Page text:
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No film festival would be complete without a red carpet, right? Yeah, of course not! That’s why we’re rolling out the rug at Tula’s Restaurant & Bar this Friday from 5–7 p.m. Bump elbows with the festival’s acclaimed directors, actors, and fellow moviegoers. A $25 ticket (available here) grants you a wonderful sampling of local wine from DuCard Vineyards, beer from Port City Brewing, and hors d’oeuvres from Tula’s such as homemade ricotta with persimmon compote.
After the introductory festivities, follow the red carpet like it’s the Yellow Brick Road to the Little Washington Theatre for a screening of Badsville. This film, starring Emilio Rivera (Sons of Anarchy) and Robert Knepper (Prison Break), is a glimpse into another world, a world in which violence is a way of life, a world so close and yet so different from our own. This is the story of a street gang ripped apart by love and a desire to escape, to flee the streets, and find peace. Director April Mullen, who recently won Canadian Film Festival’s “Best Director” award for the film, handles this story of redemption and bloodshed with a poetic grace. “It’s a captivating story,” says Theresa Wood, director of the festival. A Q&A with filmmakers follows the screening.
The day starts with a seminar on the business of filmmaking—covering everything from polishing that screenplay to networking with producers—before switching gears (pun intended) to a aviation documentary, Saturday’s morning feature. In Ndege Ndogo: Little Bird, two friends take to the skies in a ’57 Piper Super Cub as a conservation effort for the Shomopole Group Ranch in Kenya. They brave heavy weather and multiple setbacks in a tiny cockpit on their odyssey from Oregon to Kenya via Greenland. A Q&A with filmmakers follows the screening.
This year, for the first time ever, the Little Washington Film Festival is partnering with George Mason University’s film and video studies program to host Saturday’s matinee. This curated selection of student favorites is sure to peak your interest in the art of movie-watching. This viewing is followed by two short films by the Clyde Brothers, If I Could Tell You and Fragile. The former (starring former Backstreet Boy Kevin Richardson) tells the story of a couple struggling with infertility and the extreme lengths one will go to in order to create a sense of family. In Fragile, a road- and world-weary vagabond finally confronts his grief.
Saturday concludes with a screening of Decanted. “What does it take to make it in Napa Valley?” This feature-length documentary explores that questions and follows the development of a brand new winery, Italics Winegrowers, seen through the eyes of elite Napa Valley winemakers in this small but highly revered wine region. Like a vine extending itself far underground seeking nourishment, the story digs deep to analyze what kind of person it takes to enter this highly competitive and well-established arena. Explore what it takes to succeed at building a brand, staking a claim, and realizing a lifelong dream. This screening is sponsored by DuCard Vineyards, and packages including a wine pairing are available for the cinematic oenophile.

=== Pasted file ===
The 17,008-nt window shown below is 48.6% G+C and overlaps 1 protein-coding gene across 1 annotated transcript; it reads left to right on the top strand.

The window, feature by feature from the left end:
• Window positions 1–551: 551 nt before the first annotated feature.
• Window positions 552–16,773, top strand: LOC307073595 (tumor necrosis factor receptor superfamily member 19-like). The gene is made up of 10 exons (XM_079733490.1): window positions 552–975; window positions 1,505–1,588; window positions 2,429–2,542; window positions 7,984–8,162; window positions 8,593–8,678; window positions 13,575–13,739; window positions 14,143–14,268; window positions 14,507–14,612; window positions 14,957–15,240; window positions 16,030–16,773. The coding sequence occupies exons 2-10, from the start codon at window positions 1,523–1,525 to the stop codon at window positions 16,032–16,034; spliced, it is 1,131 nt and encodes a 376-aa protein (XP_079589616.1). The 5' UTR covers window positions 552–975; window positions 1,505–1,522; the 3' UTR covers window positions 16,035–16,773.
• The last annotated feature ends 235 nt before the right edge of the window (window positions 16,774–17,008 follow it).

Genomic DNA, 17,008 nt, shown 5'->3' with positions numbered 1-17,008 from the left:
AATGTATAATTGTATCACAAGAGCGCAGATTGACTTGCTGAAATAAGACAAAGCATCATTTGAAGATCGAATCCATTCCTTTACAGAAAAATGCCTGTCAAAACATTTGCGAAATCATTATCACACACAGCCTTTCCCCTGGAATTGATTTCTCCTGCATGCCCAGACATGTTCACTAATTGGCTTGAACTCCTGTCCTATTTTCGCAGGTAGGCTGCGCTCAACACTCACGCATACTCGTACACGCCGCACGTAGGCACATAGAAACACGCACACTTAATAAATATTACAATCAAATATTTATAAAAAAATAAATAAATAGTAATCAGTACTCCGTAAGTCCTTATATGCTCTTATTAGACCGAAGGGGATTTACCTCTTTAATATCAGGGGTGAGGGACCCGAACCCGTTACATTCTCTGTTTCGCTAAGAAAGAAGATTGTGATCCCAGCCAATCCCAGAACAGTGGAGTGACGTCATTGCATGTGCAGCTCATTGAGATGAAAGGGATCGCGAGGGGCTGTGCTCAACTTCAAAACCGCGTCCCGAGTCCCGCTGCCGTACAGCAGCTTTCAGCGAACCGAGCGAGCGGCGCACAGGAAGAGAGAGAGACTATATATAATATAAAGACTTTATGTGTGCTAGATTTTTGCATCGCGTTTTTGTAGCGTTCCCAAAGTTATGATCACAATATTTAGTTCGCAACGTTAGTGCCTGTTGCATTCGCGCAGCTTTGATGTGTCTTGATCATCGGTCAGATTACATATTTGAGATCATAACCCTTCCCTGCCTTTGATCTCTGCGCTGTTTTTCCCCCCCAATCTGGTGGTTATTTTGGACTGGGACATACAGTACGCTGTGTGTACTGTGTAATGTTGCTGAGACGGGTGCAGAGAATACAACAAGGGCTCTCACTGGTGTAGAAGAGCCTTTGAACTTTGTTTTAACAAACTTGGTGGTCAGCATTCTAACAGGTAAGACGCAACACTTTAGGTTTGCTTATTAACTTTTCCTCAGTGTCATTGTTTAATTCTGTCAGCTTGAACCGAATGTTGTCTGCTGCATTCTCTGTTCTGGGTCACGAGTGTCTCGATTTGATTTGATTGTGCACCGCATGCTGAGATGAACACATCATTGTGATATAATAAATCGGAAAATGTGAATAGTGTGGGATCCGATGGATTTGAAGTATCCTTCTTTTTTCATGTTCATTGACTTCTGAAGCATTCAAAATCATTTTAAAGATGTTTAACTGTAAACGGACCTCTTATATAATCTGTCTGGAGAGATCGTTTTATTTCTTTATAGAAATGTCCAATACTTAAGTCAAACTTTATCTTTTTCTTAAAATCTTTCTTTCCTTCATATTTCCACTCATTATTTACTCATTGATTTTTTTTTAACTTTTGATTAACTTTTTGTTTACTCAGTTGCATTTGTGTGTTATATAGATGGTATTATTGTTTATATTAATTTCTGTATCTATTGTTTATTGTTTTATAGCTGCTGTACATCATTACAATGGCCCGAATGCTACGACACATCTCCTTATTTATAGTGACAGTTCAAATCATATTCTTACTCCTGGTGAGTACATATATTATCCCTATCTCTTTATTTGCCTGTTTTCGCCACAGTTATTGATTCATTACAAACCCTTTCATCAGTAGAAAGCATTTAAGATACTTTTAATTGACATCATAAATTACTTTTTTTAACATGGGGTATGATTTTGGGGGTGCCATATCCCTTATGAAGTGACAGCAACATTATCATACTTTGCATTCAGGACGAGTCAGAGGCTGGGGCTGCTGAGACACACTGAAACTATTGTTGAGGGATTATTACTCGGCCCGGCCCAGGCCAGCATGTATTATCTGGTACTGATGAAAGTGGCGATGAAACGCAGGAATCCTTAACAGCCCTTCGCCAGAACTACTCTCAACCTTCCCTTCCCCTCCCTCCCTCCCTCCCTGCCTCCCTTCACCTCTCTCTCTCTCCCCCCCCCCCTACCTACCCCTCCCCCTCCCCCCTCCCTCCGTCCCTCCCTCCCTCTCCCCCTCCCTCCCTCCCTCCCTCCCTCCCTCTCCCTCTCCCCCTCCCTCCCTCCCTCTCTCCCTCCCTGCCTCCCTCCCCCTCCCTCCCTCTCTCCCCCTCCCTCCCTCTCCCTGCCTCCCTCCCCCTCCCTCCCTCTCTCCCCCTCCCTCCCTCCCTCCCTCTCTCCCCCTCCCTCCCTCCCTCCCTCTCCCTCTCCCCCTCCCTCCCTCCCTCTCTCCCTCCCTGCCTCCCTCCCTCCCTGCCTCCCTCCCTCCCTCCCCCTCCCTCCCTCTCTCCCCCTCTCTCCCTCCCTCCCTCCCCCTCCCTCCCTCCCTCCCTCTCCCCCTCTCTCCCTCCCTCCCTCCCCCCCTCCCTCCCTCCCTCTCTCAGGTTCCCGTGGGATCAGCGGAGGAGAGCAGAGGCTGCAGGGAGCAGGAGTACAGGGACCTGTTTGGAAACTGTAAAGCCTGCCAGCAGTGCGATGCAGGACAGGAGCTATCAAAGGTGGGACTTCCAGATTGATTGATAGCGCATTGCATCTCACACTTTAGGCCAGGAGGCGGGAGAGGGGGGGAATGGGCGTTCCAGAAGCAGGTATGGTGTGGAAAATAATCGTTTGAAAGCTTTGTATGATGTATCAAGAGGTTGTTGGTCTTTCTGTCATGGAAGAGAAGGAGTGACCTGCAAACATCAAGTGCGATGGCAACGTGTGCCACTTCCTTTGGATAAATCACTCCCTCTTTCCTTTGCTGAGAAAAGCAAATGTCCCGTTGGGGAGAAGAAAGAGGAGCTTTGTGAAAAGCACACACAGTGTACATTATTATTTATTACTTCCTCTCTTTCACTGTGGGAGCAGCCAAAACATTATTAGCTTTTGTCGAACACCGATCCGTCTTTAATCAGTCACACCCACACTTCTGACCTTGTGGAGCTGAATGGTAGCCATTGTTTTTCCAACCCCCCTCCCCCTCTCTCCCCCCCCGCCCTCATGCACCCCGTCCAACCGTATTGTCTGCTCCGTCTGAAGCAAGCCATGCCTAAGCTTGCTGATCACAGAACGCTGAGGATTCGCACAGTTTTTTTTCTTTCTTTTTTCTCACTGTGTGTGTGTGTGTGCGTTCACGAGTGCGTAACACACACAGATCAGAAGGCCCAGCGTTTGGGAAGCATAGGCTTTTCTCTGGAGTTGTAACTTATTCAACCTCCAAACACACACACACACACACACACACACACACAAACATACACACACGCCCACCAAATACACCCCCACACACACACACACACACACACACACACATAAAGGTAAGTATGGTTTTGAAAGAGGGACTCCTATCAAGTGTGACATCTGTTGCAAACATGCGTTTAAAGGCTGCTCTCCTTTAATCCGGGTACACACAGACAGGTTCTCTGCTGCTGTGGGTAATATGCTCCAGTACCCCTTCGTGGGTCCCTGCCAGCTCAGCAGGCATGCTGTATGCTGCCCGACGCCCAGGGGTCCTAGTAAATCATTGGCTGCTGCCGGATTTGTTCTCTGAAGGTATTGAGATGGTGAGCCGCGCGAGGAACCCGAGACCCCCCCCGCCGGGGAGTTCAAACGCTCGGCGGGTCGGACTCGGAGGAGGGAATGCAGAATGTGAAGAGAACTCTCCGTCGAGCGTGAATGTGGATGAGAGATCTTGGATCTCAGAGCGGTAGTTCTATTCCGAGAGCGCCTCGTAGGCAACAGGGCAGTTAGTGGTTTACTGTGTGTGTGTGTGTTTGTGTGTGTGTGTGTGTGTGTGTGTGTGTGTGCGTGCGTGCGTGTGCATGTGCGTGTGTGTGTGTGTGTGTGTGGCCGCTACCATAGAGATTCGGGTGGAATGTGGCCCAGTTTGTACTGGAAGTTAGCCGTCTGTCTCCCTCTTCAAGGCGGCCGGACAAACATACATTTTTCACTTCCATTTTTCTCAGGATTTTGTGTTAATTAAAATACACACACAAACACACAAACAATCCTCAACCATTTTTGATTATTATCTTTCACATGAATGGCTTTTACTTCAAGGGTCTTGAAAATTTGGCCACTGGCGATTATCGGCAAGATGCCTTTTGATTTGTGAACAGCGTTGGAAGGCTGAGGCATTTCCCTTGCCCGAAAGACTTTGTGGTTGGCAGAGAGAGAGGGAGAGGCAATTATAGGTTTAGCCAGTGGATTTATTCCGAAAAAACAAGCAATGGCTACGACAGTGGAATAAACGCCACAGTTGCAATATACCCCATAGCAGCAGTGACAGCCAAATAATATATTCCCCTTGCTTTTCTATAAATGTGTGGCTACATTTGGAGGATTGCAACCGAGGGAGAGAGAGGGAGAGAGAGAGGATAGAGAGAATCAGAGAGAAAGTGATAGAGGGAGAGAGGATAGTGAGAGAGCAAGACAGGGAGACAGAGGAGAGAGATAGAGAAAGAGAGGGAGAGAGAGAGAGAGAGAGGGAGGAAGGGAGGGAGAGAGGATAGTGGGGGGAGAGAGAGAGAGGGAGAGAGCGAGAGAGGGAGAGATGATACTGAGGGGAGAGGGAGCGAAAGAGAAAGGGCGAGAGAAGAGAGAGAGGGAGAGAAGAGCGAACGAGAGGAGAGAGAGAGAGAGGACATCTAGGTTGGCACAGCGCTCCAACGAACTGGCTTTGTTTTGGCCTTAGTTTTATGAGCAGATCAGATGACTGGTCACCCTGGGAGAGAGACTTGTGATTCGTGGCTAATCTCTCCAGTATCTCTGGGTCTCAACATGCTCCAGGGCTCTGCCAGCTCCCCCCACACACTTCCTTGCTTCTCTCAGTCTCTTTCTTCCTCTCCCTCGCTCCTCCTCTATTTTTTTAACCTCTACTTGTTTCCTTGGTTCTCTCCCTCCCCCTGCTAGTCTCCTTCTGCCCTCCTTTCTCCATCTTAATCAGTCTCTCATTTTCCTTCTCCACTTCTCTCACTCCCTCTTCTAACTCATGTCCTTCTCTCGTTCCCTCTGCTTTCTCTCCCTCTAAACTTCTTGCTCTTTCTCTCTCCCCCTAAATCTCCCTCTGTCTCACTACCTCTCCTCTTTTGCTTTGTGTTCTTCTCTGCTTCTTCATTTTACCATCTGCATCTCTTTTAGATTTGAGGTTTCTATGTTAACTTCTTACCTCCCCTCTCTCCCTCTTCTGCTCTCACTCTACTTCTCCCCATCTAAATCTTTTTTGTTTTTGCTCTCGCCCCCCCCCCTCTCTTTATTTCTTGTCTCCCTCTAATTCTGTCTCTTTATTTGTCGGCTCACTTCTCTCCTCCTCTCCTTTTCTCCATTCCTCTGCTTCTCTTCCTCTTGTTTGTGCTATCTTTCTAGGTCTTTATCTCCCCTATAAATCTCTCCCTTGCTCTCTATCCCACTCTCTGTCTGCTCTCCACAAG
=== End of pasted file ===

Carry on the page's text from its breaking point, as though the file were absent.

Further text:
Sunday celebrates the filmmakers of tomorrow. There are two screenings of student films, one in the morning and one in the afternoon. The day’s workshops include storyboarding (K–12) and an acting seminar. The day’s feature film is Good Works: Masters of the Building Arts by local Academy Award-winning filmmaker Paul Wagner. This film, a project for the Smithsonian Institute, is an intimate portrait of craftsmen, their dedication and their artistry. The film’s eight segments include include a Scottish-American decorative painter restoring the ceiling of Trinity Church in Boston; Mexican-American terra cotta workers restoring a Chicago skyscraper; a stone mason and stained glass craftsman preserving and maintaining Washington National Cathedral; a Creole plasterer in New Orleans; and an ornamental metalsmith from Virginia, among many others.
This is the first year that student submissions were not limited to Virginia filmmakers. This diversification is reflected in the panoply of films from around the world, including Norwegian drama The Conversation, a short film about Amir, a underage refugee who have fled to Norway with his older brother Nadim. The movie is a realistic contemporary drama and is representing the much publicized social group, underage asylum seekers, in a new and different way. Another student film is Incubus, a nightmarish tale of archeology, father-son relationships, and the supernatural. Then there’s Moonshot, which portrays the story of a world-weary homeless woman and her chance to leave this dreary life behind … if she’s willing to live on a colony on the moon!
The final feature film is a meditation on art and the life of an artist, a perfect encapsulation of all that the festival celebrates. Eduardo Montes-Bradley, brings us White: A Season in the Life of John. John Borden Evans works year-round in his atelier in North Garden, Virginia. “White” is about an artist, and a way of life; is about a farm in a place in Virginia; is about food and God, is about love, water, trees, and the relentless relationship between time and oneself. A Q&A with the filmmakers follows the screening.
Aaaaaand … CUT!!! That’s a wrap. We’ll see you this weekend at the Film Festival at Little Washington!